The 3rd Russia Longitudinal Monitoring Survey of Higher School of Economics User Conference, May 19–20, 2017, Moscow, Higher School of Economics: Conference Report
The 3rd Russia Longitudinal Monitoring Survey of Higher School of Economics (RLMS-HSE) User Conference, held May 19–20, 2017, at the National Research University Higher School of Economics with the support of Research Center Demoscope, Institute of Sociology of the Russian Academy of Sciences and University of North Carolina–Chapel Hill, aimed to provide a forum for the discussion of the research projects based on RLMS-HSE. It brought together nearly one hundred scholars from Russia, the United States, the United Kingdom, and the European Union, whose scientific interests spanned various fields of economics, demography, sociology, political sciences, public health, and psychology. The papers, presented at the plenary and parallel sessions, discussed multiple research problems pertaining to labor market and wages, education, retirement, health, ethnicity, migration, and subjective well-being and attitudes. Although an overwhelming majority of the research topics had been recurring themes at the RLMS-HSE events since the inception of the project, the papers did not fail to demonstrate the wealth of opportunities the RLMS-HSE data had to offer. What set this conference apart from previous ones was a pronounced interest in those sections of the RLMS-HSE data that contain detailed information about health. The sessions on this matter included many fruitful discussions concerning objective indicators of health status, a healthy lifestyle, and the use of healthcare services.
Seventeen papers, originally presented at a conference held in honor of Erik Thorbecke at Cornell University in October 2003, highlight the depth and breadth of Thorbecke's influence in research and policy on poverty, inequality, and development. Papers discuss the growth and roots of Erik Thorbecke's career; the consistency of poverty lines; poverty indices; whether poverty and inequality measures should be combined; an approach to measuring health inequality in India; household investments in education and income inequality at the community level in Indonesia; poverty traps and safety nets; progress in the modeling of rural households' behavior under market failures; labor laws and labor welfare in the context of the Indian experience; macro models and multipliers; multiplier effects and the reduction of poverty; developing an accounting matrix for the euro area; globalization, economic reform, and structural price transmission--social accounting matrix decomposition techniques with an empirical application to Vietnam; institutions, factor endowment, and inequality in Ghana, Kenya, and Senegal; an optimal nonlinear taxation approach combining incentives, inequality, and the allocation of aid when conditionality doesn't work; agricultural research and policy to achieve nutrition goals; and whether dualism is worth revisiting. No index.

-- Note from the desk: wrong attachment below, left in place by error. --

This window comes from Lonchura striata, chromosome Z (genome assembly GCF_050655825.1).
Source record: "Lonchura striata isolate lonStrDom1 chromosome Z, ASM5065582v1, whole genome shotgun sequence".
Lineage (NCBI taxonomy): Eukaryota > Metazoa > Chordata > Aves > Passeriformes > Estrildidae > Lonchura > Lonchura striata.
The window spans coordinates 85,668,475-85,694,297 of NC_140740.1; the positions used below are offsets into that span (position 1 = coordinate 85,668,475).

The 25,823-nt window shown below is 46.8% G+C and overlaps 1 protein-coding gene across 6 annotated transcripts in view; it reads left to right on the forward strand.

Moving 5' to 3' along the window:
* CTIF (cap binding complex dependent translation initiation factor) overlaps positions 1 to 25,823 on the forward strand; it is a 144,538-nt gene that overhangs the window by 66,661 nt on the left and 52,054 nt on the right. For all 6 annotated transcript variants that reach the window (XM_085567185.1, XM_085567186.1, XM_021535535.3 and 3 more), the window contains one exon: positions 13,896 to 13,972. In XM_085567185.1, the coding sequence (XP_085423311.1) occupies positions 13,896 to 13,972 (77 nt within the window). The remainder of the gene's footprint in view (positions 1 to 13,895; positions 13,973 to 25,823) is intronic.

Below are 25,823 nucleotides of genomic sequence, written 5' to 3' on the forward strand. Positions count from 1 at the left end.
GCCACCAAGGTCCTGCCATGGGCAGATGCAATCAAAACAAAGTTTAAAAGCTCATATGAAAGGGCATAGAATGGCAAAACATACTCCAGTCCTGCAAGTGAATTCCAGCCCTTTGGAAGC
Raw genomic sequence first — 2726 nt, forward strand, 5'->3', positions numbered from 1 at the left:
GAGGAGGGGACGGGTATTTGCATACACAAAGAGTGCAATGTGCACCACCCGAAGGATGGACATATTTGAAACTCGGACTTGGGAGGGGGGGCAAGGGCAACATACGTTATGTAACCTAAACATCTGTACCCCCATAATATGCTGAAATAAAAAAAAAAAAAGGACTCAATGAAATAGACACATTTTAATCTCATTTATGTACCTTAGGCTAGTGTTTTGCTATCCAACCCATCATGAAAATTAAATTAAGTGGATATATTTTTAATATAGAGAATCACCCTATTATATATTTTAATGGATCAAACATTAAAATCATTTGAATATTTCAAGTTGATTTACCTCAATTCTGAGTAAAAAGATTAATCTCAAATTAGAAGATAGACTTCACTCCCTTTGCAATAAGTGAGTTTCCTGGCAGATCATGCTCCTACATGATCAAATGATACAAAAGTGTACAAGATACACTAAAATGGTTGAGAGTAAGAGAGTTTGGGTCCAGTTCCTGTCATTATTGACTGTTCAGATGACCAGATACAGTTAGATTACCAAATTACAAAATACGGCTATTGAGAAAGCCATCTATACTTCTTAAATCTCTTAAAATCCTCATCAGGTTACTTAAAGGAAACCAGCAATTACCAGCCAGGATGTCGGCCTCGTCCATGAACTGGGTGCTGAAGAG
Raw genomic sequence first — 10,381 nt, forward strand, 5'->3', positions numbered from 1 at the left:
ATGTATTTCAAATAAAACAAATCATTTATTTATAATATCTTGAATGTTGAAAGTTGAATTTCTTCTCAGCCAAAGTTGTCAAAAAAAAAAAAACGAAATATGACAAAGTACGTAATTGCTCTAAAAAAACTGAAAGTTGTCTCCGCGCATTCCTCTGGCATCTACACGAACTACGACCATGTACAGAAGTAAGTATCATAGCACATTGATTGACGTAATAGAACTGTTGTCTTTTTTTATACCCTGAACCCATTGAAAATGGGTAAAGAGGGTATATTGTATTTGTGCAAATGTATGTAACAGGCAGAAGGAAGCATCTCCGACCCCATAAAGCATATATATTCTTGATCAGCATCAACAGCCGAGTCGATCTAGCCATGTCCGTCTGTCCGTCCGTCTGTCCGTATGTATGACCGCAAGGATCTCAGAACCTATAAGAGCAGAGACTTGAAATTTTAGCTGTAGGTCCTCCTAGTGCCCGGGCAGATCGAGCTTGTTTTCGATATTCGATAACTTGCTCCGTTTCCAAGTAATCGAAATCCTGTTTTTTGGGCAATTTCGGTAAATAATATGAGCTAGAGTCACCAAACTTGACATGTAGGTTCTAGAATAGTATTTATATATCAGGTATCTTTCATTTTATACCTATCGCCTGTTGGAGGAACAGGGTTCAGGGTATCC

This paper is devoted to the rational behavior in the sense of the educational level choice. The theoretical model is based on the discounted flow of personal’s utility function covered the period of the education and future work. Maximizing the flow under the budget constraint we received differential equation included the rate of income grow after the acquisition of education. The solution is the Mincerian type equation. The main result of the model is that the persons with rapid growth of their earnings profile should have the smaller slope coefficients of schooling in the earnings equation. The empirical part of the research is based on the Russian Longitudinal Monitoring Survey (RLMS) data set. The theoretical results have been confirmed by the regression analysis. Splitting the RLMS sample according to the respondents’ wage profiles we received that highly educated agents unlike the unskilled workers have higher income but slighter slope earnings profiles. It means that the workers expected the high growth of their incomes after the schooling are less inclined to receive higher level of education. Otherwise the persons who expected high income on the job start justify their hopes, but come across the low growth of the incomes.
The purpose of this paper is to assess the size of public sector within the Russian banking industry. We identify and classify at least 78 state-influenced banks. We distinguish between banks that are majority-owned by federal executive authorities or Central Bank of Russia, by sub-federal (regional and municipal) authorities, by state-owned enterprises and banks, and by "state corporations". We estimate their combined market share to have reached 56% of total assets by July 1, 2009. Banks indirectly owned by public capital are the fastest-growing group. Concentration is increasing within the public sector of the industry, with the top five state-controlled banking groups in possession of over 49% of assets. We observe a crowding out and erosion of domestic private capital, whose market share is shrinking from year to year. Several of the largest state-owned banks now constitute a de facto intermediate tier at the core of the banking system. We argue that the direction of ownership change in Russian banking is different from that in CEE countries.